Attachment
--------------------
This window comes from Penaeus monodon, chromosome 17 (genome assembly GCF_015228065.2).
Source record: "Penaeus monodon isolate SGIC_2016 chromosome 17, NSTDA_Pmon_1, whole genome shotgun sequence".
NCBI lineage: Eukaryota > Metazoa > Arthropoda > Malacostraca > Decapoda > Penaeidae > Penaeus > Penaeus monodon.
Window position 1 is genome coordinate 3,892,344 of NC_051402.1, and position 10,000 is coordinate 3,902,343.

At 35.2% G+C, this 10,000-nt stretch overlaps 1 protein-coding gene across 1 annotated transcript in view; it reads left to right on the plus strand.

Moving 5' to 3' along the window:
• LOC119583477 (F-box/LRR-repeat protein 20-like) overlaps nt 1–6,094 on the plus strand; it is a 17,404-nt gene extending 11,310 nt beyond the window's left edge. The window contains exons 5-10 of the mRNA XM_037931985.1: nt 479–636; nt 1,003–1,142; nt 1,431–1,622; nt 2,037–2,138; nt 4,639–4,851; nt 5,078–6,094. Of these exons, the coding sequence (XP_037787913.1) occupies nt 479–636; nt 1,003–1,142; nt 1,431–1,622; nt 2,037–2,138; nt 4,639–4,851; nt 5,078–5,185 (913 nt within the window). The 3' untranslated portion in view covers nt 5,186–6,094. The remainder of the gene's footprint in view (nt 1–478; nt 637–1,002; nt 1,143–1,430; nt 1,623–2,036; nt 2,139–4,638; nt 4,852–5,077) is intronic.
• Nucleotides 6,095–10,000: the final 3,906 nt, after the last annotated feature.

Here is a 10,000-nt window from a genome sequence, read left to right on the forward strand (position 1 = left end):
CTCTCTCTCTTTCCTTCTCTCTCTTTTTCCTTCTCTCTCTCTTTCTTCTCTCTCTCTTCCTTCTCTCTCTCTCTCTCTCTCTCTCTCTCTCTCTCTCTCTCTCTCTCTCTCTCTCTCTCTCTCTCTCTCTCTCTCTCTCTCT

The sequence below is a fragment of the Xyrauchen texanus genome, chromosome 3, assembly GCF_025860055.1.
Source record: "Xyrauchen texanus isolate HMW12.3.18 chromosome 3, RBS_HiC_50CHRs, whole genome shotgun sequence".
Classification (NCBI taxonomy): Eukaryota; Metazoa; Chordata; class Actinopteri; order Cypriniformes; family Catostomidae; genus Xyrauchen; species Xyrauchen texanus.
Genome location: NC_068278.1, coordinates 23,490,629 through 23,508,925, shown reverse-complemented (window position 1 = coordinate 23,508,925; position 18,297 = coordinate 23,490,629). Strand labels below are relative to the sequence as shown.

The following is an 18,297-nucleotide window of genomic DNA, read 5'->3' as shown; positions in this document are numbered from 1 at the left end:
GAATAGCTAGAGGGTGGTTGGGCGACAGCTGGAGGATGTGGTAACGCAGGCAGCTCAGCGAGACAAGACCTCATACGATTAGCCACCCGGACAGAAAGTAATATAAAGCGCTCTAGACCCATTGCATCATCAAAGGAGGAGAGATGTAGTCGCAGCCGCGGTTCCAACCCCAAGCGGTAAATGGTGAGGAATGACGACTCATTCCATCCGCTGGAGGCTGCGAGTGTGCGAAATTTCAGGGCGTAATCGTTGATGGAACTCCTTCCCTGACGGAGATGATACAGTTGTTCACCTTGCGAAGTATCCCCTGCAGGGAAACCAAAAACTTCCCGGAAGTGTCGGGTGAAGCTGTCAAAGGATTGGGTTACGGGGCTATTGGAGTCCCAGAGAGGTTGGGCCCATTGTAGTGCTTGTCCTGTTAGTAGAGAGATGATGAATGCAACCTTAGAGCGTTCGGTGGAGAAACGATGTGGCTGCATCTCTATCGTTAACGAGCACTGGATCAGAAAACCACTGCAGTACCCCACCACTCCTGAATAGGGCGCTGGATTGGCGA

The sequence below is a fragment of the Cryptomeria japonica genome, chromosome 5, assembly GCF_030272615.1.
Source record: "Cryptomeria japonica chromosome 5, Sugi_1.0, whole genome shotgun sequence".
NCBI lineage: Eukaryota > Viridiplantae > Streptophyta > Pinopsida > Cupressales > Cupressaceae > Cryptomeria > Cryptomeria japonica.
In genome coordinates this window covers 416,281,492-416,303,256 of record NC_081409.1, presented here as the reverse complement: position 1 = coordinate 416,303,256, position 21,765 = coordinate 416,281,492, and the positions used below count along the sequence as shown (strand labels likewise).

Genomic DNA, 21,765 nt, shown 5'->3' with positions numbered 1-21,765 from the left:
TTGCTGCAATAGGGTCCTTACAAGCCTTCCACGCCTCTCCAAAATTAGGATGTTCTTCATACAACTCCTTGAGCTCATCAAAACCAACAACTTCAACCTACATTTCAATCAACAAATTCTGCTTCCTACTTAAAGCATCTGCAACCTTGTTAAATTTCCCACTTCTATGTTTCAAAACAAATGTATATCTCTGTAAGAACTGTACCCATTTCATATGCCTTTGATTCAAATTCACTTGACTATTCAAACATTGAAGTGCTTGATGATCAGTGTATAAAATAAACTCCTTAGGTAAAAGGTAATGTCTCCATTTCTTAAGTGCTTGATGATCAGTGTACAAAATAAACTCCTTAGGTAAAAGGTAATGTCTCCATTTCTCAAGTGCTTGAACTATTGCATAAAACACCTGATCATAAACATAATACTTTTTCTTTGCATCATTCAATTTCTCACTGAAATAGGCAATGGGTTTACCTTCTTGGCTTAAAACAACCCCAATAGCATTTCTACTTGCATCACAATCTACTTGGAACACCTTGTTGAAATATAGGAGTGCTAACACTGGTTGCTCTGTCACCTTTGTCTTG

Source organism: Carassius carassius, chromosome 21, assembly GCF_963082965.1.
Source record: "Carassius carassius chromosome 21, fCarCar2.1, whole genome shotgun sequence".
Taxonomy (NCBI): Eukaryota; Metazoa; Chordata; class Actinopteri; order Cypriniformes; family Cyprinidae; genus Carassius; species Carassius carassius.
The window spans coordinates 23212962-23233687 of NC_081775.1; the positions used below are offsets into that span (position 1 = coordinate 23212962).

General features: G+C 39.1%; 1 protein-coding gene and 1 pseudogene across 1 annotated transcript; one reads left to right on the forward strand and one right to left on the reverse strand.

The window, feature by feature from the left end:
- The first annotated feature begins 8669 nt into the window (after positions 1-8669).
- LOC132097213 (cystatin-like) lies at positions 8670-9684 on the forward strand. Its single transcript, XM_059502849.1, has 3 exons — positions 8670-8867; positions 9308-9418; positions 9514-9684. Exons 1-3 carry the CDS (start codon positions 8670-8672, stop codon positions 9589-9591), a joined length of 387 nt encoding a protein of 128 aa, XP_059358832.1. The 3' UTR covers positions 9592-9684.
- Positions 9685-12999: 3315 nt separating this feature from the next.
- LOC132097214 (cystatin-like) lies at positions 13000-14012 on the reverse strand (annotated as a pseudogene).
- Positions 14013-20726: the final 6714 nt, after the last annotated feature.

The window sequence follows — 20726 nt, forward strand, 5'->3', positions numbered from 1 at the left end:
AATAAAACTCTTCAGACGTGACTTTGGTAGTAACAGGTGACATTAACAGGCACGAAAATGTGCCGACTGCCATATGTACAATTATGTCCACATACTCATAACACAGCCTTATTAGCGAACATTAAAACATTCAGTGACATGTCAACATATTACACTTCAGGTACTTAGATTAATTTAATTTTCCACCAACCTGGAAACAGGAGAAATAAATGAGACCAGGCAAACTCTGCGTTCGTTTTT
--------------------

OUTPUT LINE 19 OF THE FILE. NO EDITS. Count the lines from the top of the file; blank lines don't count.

NCBI lineage: Eukaryota > Viridiplantae > Streptophyta > Pinopsida > Cupressales > Cupressaceae > Cryptomeria > Cryptomeria japonica.